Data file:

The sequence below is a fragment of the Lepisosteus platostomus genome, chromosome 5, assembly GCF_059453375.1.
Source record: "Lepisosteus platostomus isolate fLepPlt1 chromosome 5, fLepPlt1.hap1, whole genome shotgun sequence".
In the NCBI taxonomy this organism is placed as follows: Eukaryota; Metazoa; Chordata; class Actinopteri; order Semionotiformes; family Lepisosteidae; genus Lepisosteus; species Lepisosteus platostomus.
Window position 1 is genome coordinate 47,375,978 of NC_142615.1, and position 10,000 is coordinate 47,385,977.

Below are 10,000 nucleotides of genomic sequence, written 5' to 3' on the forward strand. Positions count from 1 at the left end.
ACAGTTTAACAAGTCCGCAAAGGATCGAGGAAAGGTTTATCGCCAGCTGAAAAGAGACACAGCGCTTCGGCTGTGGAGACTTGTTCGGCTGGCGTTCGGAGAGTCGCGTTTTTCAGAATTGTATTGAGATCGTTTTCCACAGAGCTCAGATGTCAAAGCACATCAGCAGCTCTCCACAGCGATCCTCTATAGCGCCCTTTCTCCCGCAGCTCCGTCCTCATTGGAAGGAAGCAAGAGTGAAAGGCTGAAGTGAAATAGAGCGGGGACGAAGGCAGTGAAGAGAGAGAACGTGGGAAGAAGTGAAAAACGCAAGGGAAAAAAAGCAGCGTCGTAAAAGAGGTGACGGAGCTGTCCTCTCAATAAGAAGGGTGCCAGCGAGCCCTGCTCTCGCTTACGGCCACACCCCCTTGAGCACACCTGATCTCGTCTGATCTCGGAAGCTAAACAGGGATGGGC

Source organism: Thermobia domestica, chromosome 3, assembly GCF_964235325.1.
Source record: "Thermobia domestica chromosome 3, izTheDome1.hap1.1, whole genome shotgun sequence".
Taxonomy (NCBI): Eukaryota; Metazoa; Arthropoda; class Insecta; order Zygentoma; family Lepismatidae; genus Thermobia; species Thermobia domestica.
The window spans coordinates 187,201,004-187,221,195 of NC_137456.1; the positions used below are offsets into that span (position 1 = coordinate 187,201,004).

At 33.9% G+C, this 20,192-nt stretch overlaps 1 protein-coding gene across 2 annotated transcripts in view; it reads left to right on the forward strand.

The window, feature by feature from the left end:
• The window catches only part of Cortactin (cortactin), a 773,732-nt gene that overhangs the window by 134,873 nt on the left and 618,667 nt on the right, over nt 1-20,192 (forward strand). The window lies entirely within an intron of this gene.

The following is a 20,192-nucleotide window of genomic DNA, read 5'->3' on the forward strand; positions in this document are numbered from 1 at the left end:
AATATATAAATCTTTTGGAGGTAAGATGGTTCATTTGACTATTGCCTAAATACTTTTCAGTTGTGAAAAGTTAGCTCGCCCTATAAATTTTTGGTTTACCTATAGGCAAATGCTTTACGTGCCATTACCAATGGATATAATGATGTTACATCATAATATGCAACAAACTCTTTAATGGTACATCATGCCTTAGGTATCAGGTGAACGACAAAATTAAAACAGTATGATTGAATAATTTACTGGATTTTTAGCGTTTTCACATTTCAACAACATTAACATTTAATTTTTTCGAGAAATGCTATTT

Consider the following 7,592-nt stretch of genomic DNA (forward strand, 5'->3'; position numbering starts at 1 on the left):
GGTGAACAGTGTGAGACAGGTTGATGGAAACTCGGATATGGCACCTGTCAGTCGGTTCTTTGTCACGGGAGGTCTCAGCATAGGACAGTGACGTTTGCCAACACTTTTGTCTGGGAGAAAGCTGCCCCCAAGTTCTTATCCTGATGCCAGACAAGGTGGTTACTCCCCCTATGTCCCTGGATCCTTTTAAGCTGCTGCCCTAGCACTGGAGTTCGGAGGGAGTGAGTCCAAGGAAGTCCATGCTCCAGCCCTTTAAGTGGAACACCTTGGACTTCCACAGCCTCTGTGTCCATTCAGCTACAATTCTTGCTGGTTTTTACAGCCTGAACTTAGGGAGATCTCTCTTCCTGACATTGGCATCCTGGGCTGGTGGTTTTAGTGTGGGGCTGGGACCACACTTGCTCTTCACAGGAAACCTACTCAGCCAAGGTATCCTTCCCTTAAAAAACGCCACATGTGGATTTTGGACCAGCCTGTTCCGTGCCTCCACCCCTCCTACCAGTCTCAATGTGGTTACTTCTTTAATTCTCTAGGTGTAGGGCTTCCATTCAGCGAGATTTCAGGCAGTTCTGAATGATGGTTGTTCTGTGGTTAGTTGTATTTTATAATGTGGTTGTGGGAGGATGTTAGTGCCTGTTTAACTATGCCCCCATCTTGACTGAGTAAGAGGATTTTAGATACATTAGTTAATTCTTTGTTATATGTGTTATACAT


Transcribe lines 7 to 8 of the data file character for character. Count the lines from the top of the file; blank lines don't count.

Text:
Source organism: Thermobia domestica, chromosome 3, assembly GCF_964235325.1.
Source record: "Thermobia domestica chromosome 3, izTheDome1.hap1.1, whole genome shotgun sequence".